Every year since 1939, traditional Zurich club FC Blue Stars has staged the prestigious Blue Stars/FIFA Youth Cup, the increasingly popular tournament which showcases the best emerging talents from the world of club football. FIFA took over the competition's organisation in 1991, by which time many of the world's best-known teams had already been sending their fledgling stars to compete for over 50 years.
After Swiss clubs triumphed at each of the first eight editions of the tournament between 1939 and 1946, three of the subsequent four titles were claimed by sides from Vienna. From thereon in, the event became far more international, with the likes of Strasbourg, AC Milan, 1860 Munich, Borussia Dortmund and Atalanta all celebrating titles before the 1980s.
Between 1980 and 1999, winners included Roma, Inter, Cremonese, Celtic, FK Sarajevo, Read Madrid, Barcelona, Spartak Moscow and Benfica. Since then local boys Grasshopper Zurich have also lifted the coveted trophy, as well as other Swiss teams BSC Young Boys, Lausanne Sports and FC Basel.
English clubs have enjoyed particular success down the years. Manchester United had won the tournament no less than 16 times by the turn of the century, while Birmingham City, Arsenal, Chelsea and Nottingham Forest have also all celebrated victories. Since the competition's rebranding as the Blue Stars/FIFA Youth Cup in 1999, South American sides have come to the fore, collecting five titles between them.
1999: Sao Paulo impress
In spite of heavy rainfall, Sao Paulo and FC Zurich stood head and shoulders above the rest in 1999 thanks to their silky ball skills and fighting spirit. 11,000 spectators watched the final at the Letzigrund Stadium, where the Brazilian outfit became the first non-European winners of the Blue Stars/FIFA Youth Cup following a penalty shoot-out. Meanwhile Abuja Unity Boys FC became the first Nigerian club to compete at the tournament.
2000: Successful title defence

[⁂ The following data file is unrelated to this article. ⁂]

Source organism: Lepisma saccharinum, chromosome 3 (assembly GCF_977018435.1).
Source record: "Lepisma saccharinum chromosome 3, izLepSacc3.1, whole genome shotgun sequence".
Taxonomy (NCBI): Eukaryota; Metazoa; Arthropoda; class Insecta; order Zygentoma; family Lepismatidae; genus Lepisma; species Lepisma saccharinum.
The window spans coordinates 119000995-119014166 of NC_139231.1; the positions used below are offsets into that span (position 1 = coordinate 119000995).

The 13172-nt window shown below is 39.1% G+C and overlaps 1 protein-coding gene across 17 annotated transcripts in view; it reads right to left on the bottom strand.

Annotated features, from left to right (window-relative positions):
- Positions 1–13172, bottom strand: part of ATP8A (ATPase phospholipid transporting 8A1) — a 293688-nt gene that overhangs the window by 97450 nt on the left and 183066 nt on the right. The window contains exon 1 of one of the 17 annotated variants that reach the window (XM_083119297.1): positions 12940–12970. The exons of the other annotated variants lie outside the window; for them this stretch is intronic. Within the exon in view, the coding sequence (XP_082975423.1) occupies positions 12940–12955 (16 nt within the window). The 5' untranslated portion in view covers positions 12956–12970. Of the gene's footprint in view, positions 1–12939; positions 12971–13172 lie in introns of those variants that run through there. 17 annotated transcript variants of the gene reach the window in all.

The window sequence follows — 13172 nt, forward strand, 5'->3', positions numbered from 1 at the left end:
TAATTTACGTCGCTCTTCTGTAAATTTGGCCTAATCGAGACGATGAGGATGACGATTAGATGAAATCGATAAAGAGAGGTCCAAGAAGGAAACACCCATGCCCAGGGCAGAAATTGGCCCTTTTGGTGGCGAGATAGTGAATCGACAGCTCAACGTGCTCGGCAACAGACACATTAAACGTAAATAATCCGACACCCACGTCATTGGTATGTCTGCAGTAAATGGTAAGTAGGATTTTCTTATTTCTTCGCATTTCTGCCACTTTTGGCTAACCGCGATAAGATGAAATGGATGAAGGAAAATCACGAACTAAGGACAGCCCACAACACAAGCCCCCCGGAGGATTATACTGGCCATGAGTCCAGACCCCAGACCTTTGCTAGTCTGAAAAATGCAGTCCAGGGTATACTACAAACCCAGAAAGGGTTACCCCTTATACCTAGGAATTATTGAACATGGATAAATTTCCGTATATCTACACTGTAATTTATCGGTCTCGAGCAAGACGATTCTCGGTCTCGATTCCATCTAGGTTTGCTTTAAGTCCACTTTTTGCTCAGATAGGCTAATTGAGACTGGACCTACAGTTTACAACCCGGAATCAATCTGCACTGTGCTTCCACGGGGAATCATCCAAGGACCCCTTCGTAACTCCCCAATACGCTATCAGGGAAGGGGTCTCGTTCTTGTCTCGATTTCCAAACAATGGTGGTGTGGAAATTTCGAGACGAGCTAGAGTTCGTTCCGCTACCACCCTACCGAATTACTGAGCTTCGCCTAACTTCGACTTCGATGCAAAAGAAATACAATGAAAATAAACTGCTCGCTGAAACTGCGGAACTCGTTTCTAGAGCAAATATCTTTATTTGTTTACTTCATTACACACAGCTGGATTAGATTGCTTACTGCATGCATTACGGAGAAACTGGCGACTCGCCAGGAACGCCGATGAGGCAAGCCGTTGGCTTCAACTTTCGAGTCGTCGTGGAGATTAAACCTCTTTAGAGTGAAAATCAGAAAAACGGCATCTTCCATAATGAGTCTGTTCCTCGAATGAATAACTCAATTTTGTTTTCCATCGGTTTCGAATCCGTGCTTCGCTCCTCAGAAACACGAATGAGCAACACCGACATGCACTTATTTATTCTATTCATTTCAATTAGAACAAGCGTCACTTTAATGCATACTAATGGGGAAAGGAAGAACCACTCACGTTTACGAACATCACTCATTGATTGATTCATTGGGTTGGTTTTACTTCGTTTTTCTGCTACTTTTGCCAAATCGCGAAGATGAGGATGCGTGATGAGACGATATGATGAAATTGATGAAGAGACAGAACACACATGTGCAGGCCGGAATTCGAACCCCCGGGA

Once again Sao Paulo were champions, and once again the young Brazilians required penalties to secure their crown. This time Spanish outfit Valencia provided the opposition in the final. Ranking third to sixth were Benfica, Bayern Munich and the two Zurich clubs, Grasshoppers and FCZ.
2001: Brazilians make it three
In glorious weather and before a magnificent crowd, Brazil's representatives Gremio marched to a deserving title with a 3-0 victory over Grasshoppers. It was the highest winning margin in a final since Celtic's 4-0 thumping of Aston Villa in 1986.
2002: Boca Juniors triumph
With the 64th edition of the tournament taking place place in the same year as the 2002 FIFA World Cup™ in Korea/Japan, the Organising Committee invited teams from all previous FIFA World Cup-winning nations to Zurich, as well as the two host nations. Top Argentinian club Boca Juniors harnessed the fantastic atmosphere to beat holders Gremio in the final. While Lazio finished ahead of Le Havre in third, the Japanese (sixth), Uruguayan (ninth) and Korean (tenth) representatives all finished above 11th-placed Manchester United.
2003: European comeback
A year later, Boca Juniors again earned many new admirers but were unable to finish higher than fifth. Indeed, with the South American monopoly of the competition coming to an end, Roma retook the baton for Europe with a classy 2-1 victory over Spain's Celta Vigo in the final. Curiously, all three goals were headers.
2004: United celebrate anniversary success
Fifty years after winning their first Blue Stars title, Manchester United ended their drought with a first triumph in over 20 years. Having trailed for much of the final against FC Zurich, the English club equalised late on in the match before going on to win on penalties.